Example #3. The passenger here’s the message, reads the magazine, sees the tweet and views the video, and does nothing. Were they engaged?

I think sometimes we confuse social media impressions as a KPI. In social media, Engagement should be better defined with some type of actionable, measureable outcome. If someone clicks on a tweeted link and reads a blog post that prompts them to buy, but they don’t buy right away-Was it an actionable event? It’s actionable and measureable but generally it’s not measured because the action did not take place right then.

The waters in social media are warm and inviting to marketers but if they don’t better define what a successful outcome is and don’t better understand the subtle effect of an engaged action that takes place “later”-then they are going to always be dissapointed.

What’s the bullet in social media right now?

I’m reading the book Life by Keith Richards, the talented, weathered survivor and lead guitarist of the Rolling Stones. I must say it’s an interesting read, but while reading it, the following sentence caught me eye.

The music might be the trigger but the bullet nobody knows what that is…

Apply that statement to all that’s happening in the world of social media and digital communications.  What’s the trigger? What’s the bullet? Do you know the difference? Social media might be the trigger, but what is the bullet? Funny how it takes Keith Richards from the Stones to add some indirect perspective to the world of social media KPI’s, but we could say that in social, a number of things could be the trigger and as well a number of things could be the bullet-but don’t you think if you could identify what the trigger is for you personally or for your company, and what the bullet might be, that you’d be golden? Yep. Go forth young Skywalker…

The Customer Experience Revisited

Recently I had 3 conversations with a cab driver, a plumber and a CEO. Each conversation revolved around the customer experience. I want to share with you the gist of each conversation.

The Cab Driver: I actually had 3 cabbie’s but it was the 3rd one who had really understood the customer experience. Look I get it, if you take enough cabs, you’re going to get the gamut of drivers, but I think it’s interesting to see how some know how to engage the customer and how others could care less. I’m just a fare. It’s those that “get it” who will make more. I actually had the cab driver who explained to me how he reads the customer to see how he should “deal” with the customer. His goal? Not only to engage, but to provide a positive experience that could result in repeat business as well as referrals and a higher tip. Insights from a cab driver.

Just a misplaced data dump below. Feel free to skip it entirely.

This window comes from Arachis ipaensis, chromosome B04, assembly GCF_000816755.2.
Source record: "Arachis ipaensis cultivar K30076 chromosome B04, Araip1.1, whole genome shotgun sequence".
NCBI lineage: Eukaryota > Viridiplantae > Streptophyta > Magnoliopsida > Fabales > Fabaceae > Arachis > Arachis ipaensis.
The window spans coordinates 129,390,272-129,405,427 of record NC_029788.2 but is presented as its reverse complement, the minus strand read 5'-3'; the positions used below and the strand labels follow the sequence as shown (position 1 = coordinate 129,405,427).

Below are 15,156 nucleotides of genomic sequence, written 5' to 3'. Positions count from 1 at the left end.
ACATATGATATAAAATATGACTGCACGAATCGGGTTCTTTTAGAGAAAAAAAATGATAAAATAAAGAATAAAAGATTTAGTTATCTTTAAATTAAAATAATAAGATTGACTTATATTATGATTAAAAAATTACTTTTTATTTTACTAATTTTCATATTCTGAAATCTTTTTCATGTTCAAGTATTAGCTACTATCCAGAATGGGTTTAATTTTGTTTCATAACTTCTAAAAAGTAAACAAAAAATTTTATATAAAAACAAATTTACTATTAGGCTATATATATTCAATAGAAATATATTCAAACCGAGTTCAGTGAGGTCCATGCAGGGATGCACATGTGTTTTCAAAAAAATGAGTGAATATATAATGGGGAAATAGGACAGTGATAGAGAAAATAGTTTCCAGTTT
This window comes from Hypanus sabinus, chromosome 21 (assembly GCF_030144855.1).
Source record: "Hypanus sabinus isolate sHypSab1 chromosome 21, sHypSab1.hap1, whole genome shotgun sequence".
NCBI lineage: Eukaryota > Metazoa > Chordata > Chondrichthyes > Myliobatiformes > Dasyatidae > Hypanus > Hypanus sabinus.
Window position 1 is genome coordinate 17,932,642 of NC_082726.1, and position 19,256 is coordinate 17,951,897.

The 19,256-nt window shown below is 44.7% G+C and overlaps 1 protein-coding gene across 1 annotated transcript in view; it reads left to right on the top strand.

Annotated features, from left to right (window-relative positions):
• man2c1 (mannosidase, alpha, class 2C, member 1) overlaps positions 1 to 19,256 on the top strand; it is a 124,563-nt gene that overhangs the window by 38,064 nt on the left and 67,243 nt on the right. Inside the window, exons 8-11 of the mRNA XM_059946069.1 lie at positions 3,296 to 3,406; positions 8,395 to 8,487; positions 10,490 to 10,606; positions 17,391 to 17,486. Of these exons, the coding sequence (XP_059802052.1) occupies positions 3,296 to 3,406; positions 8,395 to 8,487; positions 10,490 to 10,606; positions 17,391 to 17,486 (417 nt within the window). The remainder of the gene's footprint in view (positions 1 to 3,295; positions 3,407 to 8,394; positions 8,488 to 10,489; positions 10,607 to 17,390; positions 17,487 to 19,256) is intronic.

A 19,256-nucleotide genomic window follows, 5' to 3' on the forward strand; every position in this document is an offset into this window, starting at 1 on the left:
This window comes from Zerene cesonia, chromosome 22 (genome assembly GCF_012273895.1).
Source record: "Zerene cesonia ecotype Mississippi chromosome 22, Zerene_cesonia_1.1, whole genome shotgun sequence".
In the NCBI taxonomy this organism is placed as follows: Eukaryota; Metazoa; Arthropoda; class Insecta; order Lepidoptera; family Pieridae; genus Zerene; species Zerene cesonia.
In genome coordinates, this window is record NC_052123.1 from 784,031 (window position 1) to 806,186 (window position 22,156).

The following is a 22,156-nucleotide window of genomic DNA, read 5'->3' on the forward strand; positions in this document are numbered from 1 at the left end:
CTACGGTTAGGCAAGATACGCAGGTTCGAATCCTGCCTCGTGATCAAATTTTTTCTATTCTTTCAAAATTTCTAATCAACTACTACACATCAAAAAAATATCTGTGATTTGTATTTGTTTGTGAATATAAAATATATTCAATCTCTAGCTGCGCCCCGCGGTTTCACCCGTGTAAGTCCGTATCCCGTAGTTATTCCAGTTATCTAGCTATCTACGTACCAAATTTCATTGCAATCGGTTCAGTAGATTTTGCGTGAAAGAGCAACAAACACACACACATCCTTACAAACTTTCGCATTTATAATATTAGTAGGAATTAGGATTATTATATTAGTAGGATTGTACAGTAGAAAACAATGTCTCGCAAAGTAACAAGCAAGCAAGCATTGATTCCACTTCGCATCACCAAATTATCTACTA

The Plumber: Let me preface this vignette by saying that “The Plumber” is a very good friend of mine. But the conversation I had with him was as much enlightening as it was a relative fact with all SMB’s. They not only have to do what they are good at but they also have to manage their people and manage their business. However what really opened my eyes was when he told me what was the key to growing his business. Was it more people? More trucks? More resources? Better technology? Nope. He told me it revolves around word-Compassion. Compassion for the customer and walking in their shoes. Good stuff coming from-A Plumber who get’s it.

The CEO-I had about as bad an experience as could be had at a local restaurant. I was so mad that I blogged about it. Of course I used the company name with a map and hyper links because I was so angry but never really expected to hear from anyone within the organization. I even sent an email to the GM of the local franchise but still, I never expected to hear from anyone I just figured it was another FAIL.

About a month or so after the blog post I received an email from the CEO of the entire company expressing regret and essentially saying that I was right, they were wrong and what can he do to make the situation right. He even offered to take me to lunch to prove that his restaurants do get it right when it comes to customer service. He didn’t have to do any of that did he? He’s the CEO-He could have had his area managers handle it, someone in customer service, or basically half a dozen others, but he chose to handle it himself. A CEO.

So what’s the story? It’s not social media. It’s about the customer. It’s always been about the customer. But ironically, it doesn’t matter what your business is, what your job is, if you understand that in whatever you do, the customer experience is priority one. You’re ability to win, to succeed, and to do great work will always be achievable.